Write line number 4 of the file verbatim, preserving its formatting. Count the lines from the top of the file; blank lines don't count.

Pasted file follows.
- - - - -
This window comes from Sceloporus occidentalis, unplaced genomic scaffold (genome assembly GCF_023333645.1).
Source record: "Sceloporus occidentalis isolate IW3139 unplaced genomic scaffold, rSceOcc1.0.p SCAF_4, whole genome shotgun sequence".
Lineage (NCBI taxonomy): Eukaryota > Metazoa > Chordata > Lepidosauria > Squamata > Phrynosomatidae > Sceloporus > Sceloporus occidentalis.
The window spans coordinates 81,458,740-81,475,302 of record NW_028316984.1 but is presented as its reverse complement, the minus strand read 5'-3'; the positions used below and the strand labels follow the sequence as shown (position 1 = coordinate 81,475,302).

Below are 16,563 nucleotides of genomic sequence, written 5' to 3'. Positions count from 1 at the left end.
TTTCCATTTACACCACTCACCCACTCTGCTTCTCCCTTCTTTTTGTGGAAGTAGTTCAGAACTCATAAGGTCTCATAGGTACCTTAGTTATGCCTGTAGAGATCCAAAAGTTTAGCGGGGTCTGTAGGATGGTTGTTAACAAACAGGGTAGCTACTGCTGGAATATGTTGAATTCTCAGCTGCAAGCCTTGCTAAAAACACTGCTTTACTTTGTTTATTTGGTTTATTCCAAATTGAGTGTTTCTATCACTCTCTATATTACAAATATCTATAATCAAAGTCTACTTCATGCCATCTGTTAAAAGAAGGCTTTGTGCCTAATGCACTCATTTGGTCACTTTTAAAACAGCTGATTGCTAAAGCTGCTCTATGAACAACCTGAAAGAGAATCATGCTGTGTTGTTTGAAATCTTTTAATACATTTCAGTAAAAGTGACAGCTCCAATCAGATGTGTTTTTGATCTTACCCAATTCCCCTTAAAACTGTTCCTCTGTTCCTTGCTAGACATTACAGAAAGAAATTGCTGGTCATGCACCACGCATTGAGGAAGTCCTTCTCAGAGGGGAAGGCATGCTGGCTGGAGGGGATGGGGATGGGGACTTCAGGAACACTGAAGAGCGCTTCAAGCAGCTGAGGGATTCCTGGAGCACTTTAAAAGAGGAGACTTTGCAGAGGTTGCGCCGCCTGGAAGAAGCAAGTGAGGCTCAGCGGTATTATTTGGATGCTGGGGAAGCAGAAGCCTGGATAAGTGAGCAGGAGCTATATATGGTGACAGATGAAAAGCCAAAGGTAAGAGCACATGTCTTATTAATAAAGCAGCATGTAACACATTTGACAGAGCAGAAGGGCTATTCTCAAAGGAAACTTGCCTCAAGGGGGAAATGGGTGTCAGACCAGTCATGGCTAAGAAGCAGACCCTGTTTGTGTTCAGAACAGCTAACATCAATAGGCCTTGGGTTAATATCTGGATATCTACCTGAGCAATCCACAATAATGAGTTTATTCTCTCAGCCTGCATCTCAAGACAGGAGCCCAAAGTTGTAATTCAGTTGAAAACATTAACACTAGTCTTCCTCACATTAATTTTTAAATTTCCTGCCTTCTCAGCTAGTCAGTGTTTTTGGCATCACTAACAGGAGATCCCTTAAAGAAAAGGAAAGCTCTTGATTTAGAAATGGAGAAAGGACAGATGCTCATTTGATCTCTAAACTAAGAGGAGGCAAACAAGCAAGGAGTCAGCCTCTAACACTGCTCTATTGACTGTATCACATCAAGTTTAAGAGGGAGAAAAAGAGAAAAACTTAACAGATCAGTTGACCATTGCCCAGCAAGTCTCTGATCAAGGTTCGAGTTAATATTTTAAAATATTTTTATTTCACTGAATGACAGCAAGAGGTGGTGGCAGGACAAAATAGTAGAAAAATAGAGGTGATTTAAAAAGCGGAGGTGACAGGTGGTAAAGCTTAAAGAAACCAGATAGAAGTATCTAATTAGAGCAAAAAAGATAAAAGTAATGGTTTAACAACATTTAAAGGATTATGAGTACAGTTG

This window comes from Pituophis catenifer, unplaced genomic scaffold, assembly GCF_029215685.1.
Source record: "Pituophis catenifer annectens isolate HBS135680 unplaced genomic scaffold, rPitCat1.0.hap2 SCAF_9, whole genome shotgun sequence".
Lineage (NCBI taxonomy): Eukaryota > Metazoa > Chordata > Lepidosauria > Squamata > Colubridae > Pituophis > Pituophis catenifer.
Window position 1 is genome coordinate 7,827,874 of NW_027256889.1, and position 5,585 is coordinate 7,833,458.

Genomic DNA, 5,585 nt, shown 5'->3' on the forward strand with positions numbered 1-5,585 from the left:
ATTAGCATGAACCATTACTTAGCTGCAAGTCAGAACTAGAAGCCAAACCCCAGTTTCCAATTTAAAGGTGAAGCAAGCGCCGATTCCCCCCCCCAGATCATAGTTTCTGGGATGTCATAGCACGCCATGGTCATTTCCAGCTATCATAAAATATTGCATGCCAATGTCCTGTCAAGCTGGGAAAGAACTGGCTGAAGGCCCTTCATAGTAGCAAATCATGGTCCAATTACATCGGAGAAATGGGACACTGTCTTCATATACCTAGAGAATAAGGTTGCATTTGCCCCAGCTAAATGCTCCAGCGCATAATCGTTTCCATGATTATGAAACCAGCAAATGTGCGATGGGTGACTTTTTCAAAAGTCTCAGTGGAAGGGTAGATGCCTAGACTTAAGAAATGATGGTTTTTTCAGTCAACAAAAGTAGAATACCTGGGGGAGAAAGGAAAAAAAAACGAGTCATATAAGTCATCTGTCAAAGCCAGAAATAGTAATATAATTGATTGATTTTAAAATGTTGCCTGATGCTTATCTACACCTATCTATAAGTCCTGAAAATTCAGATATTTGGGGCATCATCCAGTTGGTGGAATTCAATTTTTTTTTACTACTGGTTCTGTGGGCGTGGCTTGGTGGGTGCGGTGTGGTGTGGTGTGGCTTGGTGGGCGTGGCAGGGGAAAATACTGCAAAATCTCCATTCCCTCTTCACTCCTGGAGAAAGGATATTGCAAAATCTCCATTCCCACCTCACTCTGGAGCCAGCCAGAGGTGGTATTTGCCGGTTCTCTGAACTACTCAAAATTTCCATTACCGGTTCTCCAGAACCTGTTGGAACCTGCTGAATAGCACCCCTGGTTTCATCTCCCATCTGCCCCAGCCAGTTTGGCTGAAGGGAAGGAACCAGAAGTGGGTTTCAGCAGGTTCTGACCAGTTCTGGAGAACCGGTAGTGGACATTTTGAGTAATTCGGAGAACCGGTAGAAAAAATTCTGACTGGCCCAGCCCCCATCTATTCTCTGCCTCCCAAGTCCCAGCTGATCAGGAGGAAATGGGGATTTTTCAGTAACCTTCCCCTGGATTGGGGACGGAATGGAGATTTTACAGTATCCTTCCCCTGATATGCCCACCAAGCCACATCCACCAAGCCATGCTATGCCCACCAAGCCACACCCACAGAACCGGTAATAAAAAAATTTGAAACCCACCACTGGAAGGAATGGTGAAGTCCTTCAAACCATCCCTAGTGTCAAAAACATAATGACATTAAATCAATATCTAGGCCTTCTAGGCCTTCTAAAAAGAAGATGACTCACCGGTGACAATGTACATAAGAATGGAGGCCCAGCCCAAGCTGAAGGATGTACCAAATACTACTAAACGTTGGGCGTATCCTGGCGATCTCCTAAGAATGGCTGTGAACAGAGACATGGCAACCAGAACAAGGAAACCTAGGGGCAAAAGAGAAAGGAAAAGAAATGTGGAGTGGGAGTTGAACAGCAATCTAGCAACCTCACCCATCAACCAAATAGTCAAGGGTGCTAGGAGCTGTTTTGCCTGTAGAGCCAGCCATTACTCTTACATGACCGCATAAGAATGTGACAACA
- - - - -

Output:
The window spans coordinates 81,458,740-81,475,302 of record NW_028316984.1 but is presented as its reverse complement, the minus strand read 5'-3'; the positions used below and the strand labels follow the sequence as shown (position 1 = coordinate 81,475,302).